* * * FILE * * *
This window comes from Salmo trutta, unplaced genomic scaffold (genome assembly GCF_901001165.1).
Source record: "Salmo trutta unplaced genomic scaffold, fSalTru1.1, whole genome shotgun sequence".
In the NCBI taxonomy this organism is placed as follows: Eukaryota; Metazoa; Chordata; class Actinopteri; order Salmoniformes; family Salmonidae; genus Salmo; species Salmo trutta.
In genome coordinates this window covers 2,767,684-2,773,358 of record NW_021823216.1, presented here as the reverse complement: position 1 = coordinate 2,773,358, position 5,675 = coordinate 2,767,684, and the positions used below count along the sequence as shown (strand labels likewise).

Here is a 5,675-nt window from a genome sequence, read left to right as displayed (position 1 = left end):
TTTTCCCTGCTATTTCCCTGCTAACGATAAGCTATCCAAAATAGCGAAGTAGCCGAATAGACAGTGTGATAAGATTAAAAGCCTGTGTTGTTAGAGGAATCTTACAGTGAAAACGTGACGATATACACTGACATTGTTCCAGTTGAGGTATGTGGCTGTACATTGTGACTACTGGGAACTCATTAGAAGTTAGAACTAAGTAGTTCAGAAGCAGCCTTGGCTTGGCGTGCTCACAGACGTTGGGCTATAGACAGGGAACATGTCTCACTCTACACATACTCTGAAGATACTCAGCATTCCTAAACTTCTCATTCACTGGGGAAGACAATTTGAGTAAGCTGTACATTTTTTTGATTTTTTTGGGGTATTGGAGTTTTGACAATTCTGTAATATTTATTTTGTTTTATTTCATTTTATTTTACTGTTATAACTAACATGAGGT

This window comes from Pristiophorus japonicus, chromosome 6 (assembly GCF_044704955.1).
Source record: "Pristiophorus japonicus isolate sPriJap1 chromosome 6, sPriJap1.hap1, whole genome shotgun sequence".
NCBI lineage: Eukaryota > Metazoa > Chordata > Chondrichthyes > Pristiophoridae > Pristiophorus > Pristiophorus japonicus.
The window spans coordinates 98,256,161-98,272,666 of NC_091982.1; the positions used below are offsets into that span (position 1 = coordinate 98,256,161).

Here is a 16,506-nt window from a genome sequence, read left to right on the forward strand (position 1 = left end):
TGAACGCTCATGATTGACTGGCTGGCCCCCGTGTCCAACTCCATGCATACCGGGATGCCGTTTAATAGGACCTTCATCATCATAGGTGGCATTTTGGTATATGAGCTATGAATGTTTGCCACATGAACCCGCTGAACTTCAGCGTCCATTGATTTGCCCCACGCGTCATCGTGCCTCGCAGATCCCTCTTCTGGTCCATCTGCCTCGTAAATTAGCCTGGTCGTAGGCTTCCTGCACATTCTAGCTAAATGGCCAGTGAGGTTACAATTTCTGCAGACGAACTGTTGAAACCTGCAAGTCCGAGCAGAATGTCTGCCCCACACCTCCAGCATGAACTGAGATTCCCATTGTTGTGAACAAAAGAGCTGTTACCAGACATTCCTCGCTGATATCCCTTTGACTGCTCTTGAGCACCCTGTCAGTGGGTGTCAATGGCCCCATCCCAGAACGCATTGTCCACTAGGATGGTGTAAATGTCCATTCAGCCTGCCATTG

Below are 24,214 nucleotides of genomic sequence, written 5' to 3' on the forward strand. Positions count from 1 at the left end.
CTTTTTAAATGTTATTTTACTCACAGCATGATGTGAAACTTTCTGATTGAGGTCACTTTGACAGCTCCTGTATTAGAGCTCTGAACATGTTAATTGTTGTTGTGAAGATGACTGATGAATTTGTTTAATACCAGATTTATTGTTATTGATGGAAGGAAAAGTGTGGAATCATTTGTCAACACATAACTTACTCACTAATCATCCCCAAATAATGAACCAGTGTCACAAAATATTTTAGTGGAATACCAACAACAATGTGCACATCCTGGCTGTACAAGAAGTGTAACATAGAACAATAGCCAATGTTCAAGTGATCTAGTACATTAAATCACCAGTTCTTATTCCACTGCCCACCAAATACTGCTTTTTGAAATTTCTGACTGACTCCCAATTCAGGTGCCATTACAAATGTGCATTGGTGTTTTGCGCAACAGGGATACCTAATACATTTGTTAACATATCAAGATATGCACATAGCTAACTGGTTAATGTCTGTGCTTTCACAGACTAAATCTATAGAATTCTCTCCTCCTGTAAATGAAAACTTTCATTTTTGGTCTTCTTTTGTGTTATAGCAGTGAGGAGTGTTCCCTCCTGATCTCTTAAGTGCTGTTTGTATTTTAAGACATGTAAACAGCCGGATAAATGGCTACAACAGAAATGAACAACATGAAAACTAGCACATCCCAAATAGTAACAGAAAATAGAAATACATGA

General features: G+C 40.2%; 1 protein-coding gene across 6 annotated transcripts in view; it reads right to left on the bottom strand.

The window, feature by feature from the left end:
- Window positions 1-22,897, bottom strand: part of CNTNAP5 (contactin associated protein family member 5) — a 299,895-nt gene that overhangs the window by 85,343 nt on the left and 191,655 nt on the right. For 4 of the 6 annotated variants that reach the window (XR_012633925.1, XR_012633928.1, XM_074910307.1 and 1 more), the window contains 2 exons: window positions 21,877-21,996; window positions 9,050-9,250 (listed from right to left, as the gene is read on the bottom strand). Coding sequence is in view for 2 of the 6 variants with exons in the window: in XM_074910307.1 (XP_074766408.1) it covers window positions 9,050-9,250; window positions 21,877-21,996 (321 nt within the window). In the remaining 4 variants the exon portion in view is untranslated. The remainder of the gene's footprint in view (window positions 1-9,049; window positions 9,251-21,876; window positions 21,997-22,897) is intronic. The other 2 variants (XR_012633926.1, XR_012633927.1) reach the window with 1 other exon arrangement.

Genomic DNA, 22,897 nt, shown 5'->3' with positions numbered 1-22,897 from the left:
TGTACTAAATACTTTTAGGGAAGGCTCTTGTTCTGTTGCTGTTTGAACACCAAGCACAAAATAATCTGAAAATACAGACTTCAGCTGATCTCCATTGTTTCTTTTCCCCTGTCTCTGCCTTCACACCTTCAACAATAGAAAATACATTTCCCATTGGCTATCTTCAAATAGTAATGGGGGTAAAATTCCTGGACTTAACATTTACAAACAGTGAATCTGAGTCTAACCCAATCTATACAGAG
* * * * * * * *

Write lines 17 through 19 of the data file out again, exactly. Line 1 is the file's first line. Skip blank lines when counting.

- Window positions 1-22,897, bottom strand: part of CNTNAP5 (contactin associated protein family member 5) — a 299,895-nt gene that overhangs the window by 85,343 nt on the left and 191,655 nt on the right. For 4 of the 6 annotated variants that reach the window (XR_012633925.1, XR_012633928.1, XM_074910307.1 and 1 more), the window contains 2 exons: window positions 21,877-21,996; window positions 9,050-9,250 (listed from right to left, as the gene is read on the bottom strand). Coding sequence is in view for 2 of the 6 variants with exons in the window: in XM_074910307.1 (XP_074766408.1) it covers window positions 9,050-9,250; window positions 21,877-21,996 (321 nt within the window). In the remaining 4 variants the exon portion in view is untranslated. The remainder of the gene's footprint in view (window positions 1-9,049; window positions 9,251-21,876; window positions 21,997-22,897) is intronic. The other 2 variants (XR_012633926.1, XR_012633927.1) reach the window with 1 other exon arrangement.

Genomic DNA, 22,897 nt, shown 5'->3' with positions numbered 1-22,897 from the left:
TGTACTAAATACTTTTAGGGAAGGCTCTTGTTCTGTTGCTGTTTGAACACCAAGCACAAAATAATCTGAAAATACAGACTTCAGCTGATCTCCATTGTTTCTTTTCCCCTGTCTCTGCCTTCACACCTTCAACAATAGAAAATACATTTCCCATTGGCTATCTTCAAATAGTAATGGGGGTAAAATTCCTGGACTTAACATTTACAAACAGTGAATCTGAGTCTAACCCAATCTATACAGAG